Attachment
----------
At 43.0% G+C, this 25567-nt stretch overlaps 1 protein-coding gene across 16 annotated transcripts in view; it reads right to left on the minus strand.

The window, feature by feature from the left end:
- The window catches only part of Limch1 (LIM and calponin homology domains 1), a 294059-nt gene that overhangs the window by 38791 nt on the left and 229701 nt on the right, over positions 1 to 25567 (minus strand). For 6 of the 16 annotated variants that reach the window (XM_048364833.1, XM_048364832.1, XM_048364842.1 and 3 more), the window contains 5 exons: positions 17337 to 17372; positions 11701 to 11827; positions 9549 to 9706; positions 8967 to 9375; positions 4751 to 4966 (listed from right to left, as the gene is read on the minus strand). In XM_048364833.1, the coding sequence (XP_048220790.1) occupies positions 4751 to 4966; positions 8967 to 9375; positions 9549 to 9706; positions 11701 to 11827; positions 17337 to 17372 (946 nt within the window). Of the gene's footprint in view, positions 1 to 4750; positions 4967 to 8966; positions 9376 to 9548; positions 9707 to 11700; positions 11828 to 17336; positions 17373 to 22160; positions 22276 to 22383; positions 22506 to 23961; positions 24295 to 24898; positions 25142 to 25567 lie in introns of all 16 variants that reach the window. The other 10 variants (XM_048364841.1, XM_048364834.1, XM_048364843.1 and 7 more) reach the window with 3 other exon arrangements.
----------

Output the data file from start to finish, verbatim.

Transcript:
At 43.0% G+C, this 25567-nt stretch overlaps 1 protein-coding gene across 16 annotated transcripts in view; it reads right to left on the minus strand.

The window, feature by feature from the left end:
- The window catches only part of Limch1 (LIM and calponin homology domains 1), a 294059-nt gene that overhangs the window by 38791 nt on the left and 229701 nt on the right, over positions 1 to 25567 (minus strand). For 6 of the 16 annotated variants that reach the window (XM_048364833.1, XM_048364832.1, XM_048364842.1 and 3 more), the window contains 5 exons: positions 17337 to 17372; positions 11701 to 11827; positions 9549 to 9706; positions 8967 to 9375; positions 4751 to 4966 (listed from right to left, as the gene is read on the minus strand). In XM_048364833.1, the coding sequence (XP_048220790.1) occupies positions 4751 to 4966; positions 8967 to 9375; positions 9549 to 9706; positions 11701 to 11827; positions 17337 to 17372 (946 nt within the window). Of the gene's footprint in view, positions 1 to 4750; positions 4967 to 8966; positions 9376 to 9548; positions 9707 to 11700; positions 11828 to 17336; positions 17373 to 22160; positions 22276 to 22383; positions 22506 to 23961; positions 24295 to 24898; positions 25142 to 25567 lie in introns of all 16 variants that reach the window. The other 10 variants (XM_048364841.1, XM_048364834.1, XM_048364843.1 and 7 more) reach the window with 3 other exon arrangements.